Many who attended Deganwy School in the years either side of the Second World War will fondly remember the headmaster, Mr Albert Nevitt; but how many know of his gallant military service?
Born in the Parish of Llanrhos in 1892, Albert Nevitt was the son of Henry Nevitt, a railway foreman on the London and North West Railways. The 1911 census records Albert, his parents and 8 siblings as living at Stanley Oak Terrace in Llandudno Junction. Two of Albert’s sisters were school teachers while both his brothers worked alongside their father on the railways. A talented footballer, Albert regularly played for his school, Colwyn Bay Higher Grade School, captaining the side on many occasions. After attending the University of North Wales at Bangor, Albert joined his sisters in the teaching profession and before enlisting in the army had held posts at Denbigh Boys School and Talybont School.
Albert volunteered for the army shortly after the outbreak of the First World War and joined the Royal Welsh Fusiliers. His potential was quickly realised and was soon commissioned as an officer and posted to the Western Front.
In March 1916, while serving with the 12th Battalion of the Royal Welsh, Second Lieutenant Nevitt was recommended for the Military Cross for leading a bombing raid in which he was seriously wounded. The citation reads “For conspicuous gallantry. When leading a bombing attack up a communication trench all but one of his men became casualties, but with this man he went on to within 10 yards of the enemy, when he was himself wounded. He had previously shown great daring on reconnaissance.” Nevitt was treated in hospital in London for his injuries that he sustained in the attack.
After being discharged from hospital, Albert Nevitt took up a position with the 62nd Reserve Battalion of the Royal Welsh Fusiliers at Kinmel Camp near Bodelwyddan. Here he was appointed as Brigade Bombing Officer and awarded the temporary rank of Captain, tasked with training the new recruits. Just six months after being awarded the Military Cross, Nevitt was awarded the Albert Medal after three incidents involving live grenades in just one month.
On the 4th September 1916 Albert Nevitt was in a practice trench at the neighbouring Bodelwyddan Park with another officer and two men instructing them on the use of grenades. One of the men threw a grenade which hit the parapet and fell back into the trench, where it was deeply embedded in mud and water. Nevitt groped for the ordnance and at first failed to find it but made a second and successful attempt, seizing the grenade and threw it over the parapet, where it at once exploded.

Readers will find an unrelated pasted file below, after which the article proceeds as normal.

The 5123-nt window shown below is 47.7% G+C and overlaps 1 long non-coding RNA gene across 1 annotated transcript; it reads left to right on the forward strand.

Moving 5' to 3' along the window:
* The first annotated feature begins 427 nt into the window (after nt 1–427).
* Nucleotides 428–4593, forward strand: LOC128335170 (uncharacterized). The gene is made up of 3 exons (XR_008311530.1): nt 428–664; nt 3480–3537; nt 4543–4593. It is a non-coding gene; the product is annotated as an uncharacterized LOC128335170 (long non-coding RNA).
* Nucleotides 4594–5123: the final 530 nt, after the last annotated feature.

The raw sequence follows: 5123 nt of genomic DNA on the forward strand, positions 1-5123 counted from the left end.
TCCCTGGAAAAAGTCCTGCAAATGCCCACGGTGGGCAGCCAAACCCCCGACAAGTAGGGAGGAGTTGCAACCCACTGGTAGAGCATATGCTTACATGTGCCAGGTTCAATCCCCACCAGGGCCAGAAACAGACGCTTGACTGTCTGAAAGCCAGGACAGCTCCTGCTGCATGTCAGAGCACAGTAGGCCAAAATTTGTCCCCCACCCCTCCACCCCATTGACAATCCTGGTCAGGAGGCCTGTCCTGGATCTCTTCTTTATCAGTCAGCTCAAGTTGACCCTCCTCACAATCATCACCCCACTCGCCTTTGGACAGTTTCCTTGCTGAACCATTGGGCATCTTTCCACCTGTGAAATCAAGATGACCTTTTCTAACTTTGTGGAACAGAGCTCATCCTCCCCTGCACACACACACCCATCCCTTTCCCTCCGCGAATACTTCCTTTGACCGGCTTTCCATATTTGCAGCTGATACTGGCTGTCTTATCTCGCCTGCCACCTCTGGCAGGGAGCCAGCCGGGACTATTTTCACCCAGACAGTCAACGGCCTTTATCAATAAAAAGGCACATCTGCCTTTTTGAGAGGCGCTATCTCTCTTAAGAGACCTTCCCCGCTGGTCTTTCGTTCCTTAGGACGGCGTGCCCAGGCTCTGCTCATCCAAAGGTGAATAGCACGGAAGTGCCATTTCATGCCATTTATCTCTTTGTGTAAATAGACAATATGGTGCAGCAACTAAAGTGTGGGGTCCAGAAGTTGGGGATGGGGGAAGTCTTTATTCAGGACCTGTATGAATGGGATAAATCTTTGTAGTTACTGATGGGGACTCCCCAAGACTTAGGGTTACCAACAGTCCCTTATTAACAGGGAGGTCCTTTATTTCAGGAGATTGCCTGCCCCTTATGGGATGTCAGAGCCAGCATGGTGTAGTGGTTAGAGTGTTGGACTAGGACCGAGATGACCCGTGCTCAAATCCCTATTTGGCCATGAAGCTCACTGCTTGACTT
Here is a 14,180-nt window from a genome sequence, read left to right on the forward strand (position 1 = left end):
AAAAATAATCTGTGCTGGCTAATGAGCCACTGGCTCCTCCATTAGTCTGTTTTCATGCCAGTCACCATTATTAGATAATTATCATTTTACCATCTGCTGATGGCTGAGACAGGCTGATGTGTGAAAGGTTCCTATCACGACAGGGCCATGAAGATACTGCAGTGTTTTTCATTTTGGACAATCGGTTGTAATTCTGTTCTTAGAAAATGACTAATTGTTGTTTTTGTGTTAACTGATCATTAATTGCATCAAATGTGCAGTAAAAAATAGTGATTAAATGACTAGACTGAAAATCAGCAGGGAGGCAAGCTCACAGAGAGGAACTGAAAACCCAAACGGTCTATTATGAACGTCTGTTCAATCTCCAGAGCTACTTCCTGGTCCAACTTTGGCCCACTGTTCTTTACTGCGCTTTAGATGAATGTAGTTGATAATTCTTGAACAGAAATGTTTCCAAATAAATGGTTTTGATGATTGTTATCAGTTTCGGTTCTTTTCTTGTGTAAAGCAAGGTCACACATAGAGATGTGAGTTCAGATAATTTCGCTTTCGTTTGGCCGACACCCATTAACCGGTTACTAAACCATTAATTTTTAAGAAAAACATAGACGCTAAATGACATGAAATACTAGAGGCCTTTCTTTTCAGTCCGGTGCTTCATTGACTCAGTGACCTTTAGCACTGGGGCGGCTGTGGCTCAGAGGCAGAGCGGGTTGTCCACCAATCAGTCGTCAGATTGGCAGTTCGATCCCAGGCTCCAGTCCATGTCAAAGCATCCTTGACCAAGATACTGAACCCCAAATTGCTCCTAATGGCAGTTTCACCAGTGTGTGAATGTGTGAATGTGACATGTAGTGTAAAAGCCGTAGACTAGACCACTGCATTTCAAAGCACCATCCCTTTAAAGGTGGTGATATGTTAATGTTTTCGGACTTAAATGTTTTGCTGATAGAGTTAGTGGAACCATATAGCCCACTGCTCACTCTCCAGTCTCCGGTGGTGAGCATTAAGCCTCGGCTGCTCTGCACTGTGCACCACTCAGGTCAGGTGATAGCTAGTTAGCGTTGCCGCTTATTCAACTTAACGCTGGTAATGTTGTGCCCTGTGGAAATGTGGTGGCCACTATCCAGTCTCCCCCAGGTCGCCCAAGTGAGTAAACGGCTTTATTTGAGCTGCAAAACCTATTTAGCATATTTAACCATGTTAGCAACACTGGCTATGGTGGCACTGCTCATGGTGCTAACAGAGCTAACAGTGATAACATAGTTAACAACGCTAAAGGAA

On September 24th 1916, bombing instruction was taking place under the command of Captain Nevitt. Another officer and three men were present in the trench when a grenade fell back from the parapet into the dugout. The men panicked and rushed for the entrance, nearly knocking Nevitt off his feet. In the confusion, Nevitt lost sight of the grenade, but quickly found it, and threw it clear of the trench, where it at once exploded. Only one of the men had managed to escape the trench when Nevitt threw the grenade clear and thus saving the lives of three men as well as his own.
Ten days later, on the 4th October, Albert Nevitt stayed to assist an injured sergeant after an explosion in a bomb store at Kinmel Camp even though there was a grave danger of further explosions.
In March 1918, Nevitt transferred from the Royal Welsh to the King’s Own Royal Lancaster Regiment and the following year was Mentioned in Dispatches for meritorious action. He relinquished his commission in April 1920 and left the army, continuing his teaching career.
For 33 years, he was headmaster of Deganwy School and a pillar of the local community. During the Second World War, he was commissioned in the RAF. Albert Nevitt died on 4th August 1966 aged 73 years and his wife, Nora, less than a month later, on 2nd September 1966.
Web Design North Wales by Indever